Solena Aguilar | Mustang News

The District Attorney’s Office charged three more protestors who participated in the July 21 Black Lives Matter Protest. 

After Tianna Arata’s defense team formally requested a dismissal of the charges against her, the District Attorney’s office responded by amending the complaint and charging three young Black men in relation to the events that occurred during the Black Lives Matter protest on July 21, 2020, according to the amended complaint filed by the District Attorney (DA’s) office Thursday Oct. 15. 

The District Attorney’s office is still charging Arata with 13 misdemeanors, including five counts of false imprisonment, six counts of obstruction of a thoroughfare, one count of unlawful assembly and one count of disturbing the peace by loud noise. Now, 24-year-old Marcus Montgomery, 22-year-old Amman Asfaw and 23-year-old Joshua Powell face similar charges. 

Asfaw, an electrical engineering graduate student, was recently appointed chairperson of San Luis Obispo City’s Diversity, Equity and Inclusion Task Force, according to a press release from Cal Poly’s College of Engineering. He is also President of Cal Poly’s National Society of Black Engineers.

Now, he is charged with the false imprisonment of “occupants in 2012 white Honda sedan at the intersection of California Boulevard and Montgomery Street,” according to the DA’s Complaint.

According to the amended complaint, Montgomery is charged with false imprisonment, resisting or delaying a police officer and obstructing the free movement of any person in a public place. Powell is charged with delaying two police officers. 

Of the roughly 300 protest participants, four Black residents, all in their early 20’s, have been criminally charged.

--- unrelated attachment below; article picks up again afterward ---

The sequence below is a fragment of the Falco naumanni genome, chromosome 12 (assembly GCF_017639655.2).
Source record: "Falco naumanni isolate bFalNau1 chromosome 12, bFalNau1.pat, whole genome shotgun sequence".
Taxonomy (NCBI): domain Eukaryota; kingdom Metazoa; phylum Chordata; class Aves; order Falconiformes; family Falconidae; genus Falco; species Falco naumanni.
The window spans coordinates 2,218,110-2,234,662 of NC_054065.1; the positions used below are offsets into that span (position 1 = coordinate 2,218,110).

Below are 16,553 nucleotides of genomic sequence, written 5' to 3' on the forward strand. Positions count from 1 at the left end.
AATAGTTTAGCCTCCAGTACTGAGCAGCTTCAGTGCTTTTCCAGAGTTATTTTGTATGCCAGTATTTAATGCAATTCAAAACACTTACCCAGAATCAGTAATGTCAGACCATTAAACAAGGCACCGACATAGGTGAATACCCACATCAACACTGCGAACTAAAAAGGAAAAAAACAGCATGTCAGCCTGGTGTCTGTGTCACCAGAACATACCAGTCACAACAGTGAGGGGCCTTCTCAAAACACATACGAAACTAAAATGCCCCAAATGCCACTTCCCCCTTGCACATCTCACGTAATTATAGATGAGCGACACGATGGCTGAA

In response to all defendants in this matter being young Black people, Arata’s attorney Curtis Briggs said, “it illustrates the point we are trying to make.”

The three men and Arata will appear at the San Luis Obispo Superior Court on Oct. 22 to hear Judge Matthew Guerrero’s ruling, according to the demurrer.

The charges against the three men are a response to Arata’s demurrer, filed on Thursday, Sept. 17. After the demurrer was filed, the prosecution had until Thursday, Oct. 15 to respond. The DA responded by amending the complaint to include three more defendants in addition to Arata.

The demurrer argues that the 13 misdemeanor charges against Arata should be dropped because they violate her first amendment rights. 

The demurrer challenges the validity of the charges against Arata because she is being held individually responsible for the actions of hundreds of people who attended the protest. It also mentions that she is the only person being charged. 

The DA has amended the complaint by adding Montgomery, Asfaw and Powell as Arata’s co-defendants. 

The amended complaint seeks to strengthen the prosecution by addressing one of the defense’s arguments in the demurrer. According to the demurrer, Arata was being singled out by the San Luis Obispo Police Department and DA’s office because she was the only individual being held criminally liable for the events that occurred. In response to this, the DA chose to charge more protesters.

Briggs said that he and fellow defense attorney Patrick Fisher anticipated that the DA would charge more people. 

“I couldn’t ask for a better opportunity to advance civil rights,” Briggs said. “When the dust settles and the smoke clears, we are going to end up doing so much more for Black Lives Matter.”

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